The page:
A mass student walkout that shuttered New York University’s student-run newspaper made national headlines in September. But amid the noise and accusations that led to the unprecedented protest, the most revealing glimpses at this saga’s complexities came from the corrections those stories were eventually forced to publish.
Reporters from national publications like The New York Times and Jezebel covered the September walkout at Washington Square News, in which more than 40 staff members resigned after publishing on the paper’s website allegations against their new editorial adviser, Dr. Kenna Griffin.
Those accusations included charges that Griffin belittled the entire staff, disrespected WSN’s Black staff members, and that she exhibited unnecessarily harsh and rude behavior.
A CHALLENGING STORY
The New York Times covered the event on Sept. 28. That piece focused on an issue raised in the students’ resignation letter: a controversy around the use of the word “murder” to describe the death of Breonna Taylor, a Black woman killed by police in Kentucky back in March.
A WSN editor told the Times “that Dr. Griffin had failed to explain the journalistic use of the word in a Slack message to staff.”
The confusion over that word choice extended beyond WSN. The day after publishing the piece, the Times issued this correction:
An earlier version of this article described incorrectly a common news standard for labeling a killing as murder. It is permitted after a conviction of murder, not homicide, which is more broad.
Other outlets soon followed with their own coverage of the events — and their own corrections. The Click reached out to the writers of the stories mentioned in this piece, but most declined to comment or did not respond to messages. Except one.
“When you’re on a deadline covering a buzzy story, it can be hard to understand who is competing for what, and I think that’s the central issue for all of those corrections,” Siri Chilukuri, a contributing writer at news blog The Objective, told The Click.
Chilukuri published her own story for The Objective on Oct. 1.
That piece followed the same line of coverage as other outlets (including the struggle over the use of “murder” in the Breonna Taylor case), and it featured interviews from new sources. Like the Times, though, Chilukuri had to add a correction to her story after it went up: “This story initially said 43/46 staffers had resigned from the paper. 42/46 have resigned.”“It was hard,” Chilukuri said. “I had to re-interview people and I literally verified one statistic in our lede like three to four times, because I understand student media and I didn’t want to mess it up, and I wanted to include as many voices as possible.”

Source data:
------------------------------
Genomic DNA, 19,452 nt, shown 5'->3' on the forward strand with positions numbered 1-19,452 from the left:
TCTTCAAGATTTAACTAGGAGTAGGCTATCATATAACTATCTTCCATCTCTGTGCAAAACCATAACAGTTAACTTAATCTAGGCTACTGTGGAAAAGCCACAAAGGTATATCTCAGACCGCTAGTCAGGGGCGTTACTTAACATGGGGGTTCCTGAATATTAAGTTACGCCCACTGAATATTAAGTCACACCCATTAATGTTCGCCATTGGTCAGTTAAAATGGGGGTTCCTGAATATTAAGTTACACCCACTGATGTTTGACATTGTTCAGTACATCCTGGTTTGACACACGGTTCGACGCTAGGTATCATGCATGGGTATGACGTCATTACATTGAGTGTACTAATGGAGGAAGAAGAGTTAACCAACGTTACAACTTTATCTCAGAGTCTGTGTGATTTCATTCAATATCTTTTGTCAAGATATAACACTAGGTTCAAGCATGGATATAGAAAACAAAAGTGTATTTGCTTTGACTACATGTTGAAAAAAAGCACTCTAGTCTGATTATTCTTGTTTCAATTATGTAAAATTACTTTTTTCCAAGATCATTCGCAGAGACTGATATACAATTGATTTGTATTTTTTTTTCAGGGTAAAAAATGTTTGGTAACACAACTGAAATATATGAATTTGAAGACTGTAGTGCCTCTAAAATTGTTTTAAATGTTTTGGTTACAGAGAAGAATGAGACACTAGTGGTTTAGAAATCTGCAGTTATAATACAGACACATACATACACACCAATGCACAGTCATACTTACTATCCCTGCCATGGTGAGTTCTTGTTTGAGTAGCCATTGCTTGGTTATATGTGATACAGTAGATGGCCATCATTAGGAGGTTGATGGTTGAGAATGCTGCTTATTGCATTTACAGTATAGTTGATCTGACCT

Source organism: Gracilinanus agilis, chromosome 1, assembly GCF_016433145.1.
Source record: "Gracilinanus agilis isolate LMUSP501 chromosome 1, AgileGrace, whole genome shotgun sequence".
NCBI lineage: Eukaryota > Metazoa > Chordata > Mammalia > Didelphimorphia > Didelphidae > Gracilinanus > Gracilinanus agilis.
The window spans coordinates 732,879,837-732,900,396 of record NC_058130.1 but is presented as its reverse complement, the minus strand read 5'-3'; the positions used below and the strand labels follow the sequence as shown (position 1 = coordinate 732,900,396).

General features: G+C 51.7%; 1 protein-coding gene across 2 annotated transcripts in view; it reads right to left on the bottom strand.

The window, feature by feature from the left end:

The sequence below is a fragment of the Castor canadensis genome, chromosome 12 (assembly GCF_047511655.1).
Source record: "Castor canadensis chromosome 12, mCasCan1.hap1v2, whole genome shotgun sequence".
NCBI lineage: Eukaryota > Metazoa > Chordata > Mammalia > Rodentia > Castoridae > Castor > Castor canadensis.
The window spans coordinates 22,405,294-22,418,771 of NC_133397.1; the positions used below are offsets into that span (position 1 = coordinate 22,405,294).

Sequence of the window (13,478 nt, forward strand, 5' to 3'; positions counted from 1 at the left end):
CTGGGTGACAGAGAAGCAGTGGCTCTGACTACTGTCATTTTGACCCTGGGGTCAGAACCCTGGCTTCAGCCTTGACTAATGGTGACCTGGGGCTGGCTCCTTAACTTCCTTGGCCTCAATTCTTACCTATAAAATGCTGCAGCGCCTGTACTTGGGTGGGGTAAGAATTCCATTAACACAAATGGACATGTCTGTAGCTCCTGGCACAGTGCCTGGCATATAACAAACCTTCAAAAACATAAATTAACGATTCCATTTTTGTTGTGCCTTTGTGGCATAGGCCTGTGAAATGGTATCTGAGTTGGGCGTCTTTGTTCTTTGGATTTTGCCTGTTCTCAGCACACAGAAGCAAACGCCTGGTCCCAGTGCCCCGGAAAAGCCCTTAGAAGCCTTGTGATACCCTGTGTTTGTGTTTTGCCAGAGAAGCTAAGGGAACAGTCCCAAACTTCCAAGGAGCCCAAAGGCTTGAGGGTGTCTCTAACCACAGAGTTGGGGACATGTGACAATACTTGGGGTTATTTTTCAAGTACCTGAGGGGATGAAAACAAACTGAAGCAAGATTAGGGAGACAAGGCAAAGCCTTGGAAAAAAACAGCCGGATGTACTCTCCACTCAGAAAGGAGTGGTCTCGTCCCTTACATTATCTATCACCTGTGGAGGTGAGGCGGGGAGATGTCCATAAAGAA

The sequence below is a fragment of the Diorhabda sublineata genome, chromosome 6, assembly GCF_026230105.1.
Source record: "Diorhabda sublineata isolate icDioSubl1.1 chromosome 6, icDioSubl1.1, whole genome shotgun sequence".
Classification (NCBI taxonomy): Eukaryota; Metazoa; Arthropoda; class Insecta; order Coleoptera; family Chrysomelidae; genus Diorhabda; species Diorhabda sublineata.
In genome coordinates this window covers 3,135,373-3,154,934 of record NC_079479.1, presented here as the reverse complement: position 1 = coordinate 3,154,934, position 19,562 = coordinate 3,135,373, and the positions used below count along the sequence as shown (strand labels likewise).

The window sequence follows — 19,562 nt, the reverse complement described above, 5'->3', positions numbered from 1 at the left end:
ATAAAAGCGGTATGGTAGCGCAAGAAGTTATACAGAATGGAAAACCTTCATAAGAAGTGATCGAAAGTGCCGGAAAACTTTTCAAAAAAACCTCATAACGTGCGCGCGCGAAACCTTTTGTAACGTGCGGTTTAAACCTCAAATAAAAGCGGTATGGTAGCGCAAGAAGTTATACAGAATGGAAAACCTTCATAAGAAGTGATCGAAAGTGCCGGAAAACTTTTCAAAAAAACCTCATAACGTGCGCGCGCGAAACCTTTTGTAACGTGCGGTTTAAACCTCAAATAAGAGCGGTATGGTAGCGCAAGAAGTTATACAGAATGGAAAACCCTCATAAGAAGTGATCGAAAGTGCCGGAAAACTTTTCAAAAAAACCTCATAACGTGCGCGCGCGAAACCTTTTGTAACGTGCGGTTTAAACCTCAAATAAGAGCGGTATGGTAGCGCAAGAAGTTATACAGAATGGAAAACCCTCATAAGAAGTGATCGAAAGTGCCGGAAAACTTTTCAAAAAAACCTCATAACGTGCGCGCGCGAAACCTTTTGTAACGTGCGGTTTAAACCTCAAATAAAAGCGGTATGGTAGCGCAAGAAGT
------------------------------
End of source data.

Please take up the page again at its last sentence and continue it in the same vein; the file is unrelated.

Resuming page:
A similar correction ran on an article published by Patch, a news platform covering local communities. The piece was published on the hub covering New York City’s West Village. In bold, italicized fonts above the article, it reads:
This story originally reported that the entire editorial staff of NYU’s student newspaper resigned. Since then, three members of the newspaper staff have said they did not resign. According to the News’ website, its editorial department included almost 50 students. Patch regrets the error.
Both corrections highlighted the challenge reporters faced in determining how many people resigned from the publication, and who they were — and just how tangled the facts in the story had become.
“Publishing something wrong is a journalist’s worst nightmare, and rightly so,” freelance writer Cristiana Bidei wrote in a 2019 post about corrections for the International Journalists’ Network.
“Still, to err is human, especially in fast-paced newsrooms, and issuing appropriate corrections can limit damages.”
Bidei wrote that mistakes can appear in different ways, “including typos, misquotes, misleading wording, defamatory statements, omissions or wrong facts.”
As any journalist can attest, errors are more likely to happen in stories with sources who don’t cooperate, or when reporters are rushing to meet a deadline.
FIGURING OUT THE FACTS
One of the biggest points of confusion in the WSN saga has been Griffin’s position at the paper.
Previous investigations by The Click have yet to prove whether or not Griffin is employed by the university, how she was hired, or who brought her on in the first place.
Jezebel ran into the same problem when its writer covered the story on Oct. 1. A lengthy correction on that story currently reads:
This article has been corrected to reflect that Dr. Griffin is not a member of the paper’s editorial board and that the entire staff of the paper did not resign, a small number of staffers remain. This article has also been updated to clarify that two different Black staffers had conflicts with Dr. Griffin, not a single staffer. Jezebel regrets the error, which arose from the newsroom referring to their Black colleagues as “Black staffer” rather than by their names or positions.
Jezebel’s correction also highlighted the issue reporters have faced dealing with the racial aspect of this story.
“Everyone had different viewpoints and I wanted to solidify in the reader’s mind that this isn’t like a ‘cancel culture’ story,” Chilukuri said. “This is a story of multiple people wanting to do the best journalism possible in their minds and the harm that comes from their competing visions.”
Although reporters might think of corrections to their stories as a form of defeat, they can also reveal how difficult it is to report on certain topics, and the research and investigation required to unravel complex events.
For Chilukuri, mapping out the people involved in a story can help unravel its intricateness.
“Literally draw a map,” Chilukuri told The Click. “[Draw a map] of the different groups of people and the central issue and then the different people who fall within one group. It helps you not only to see who is in what group but what tension exists within a group.”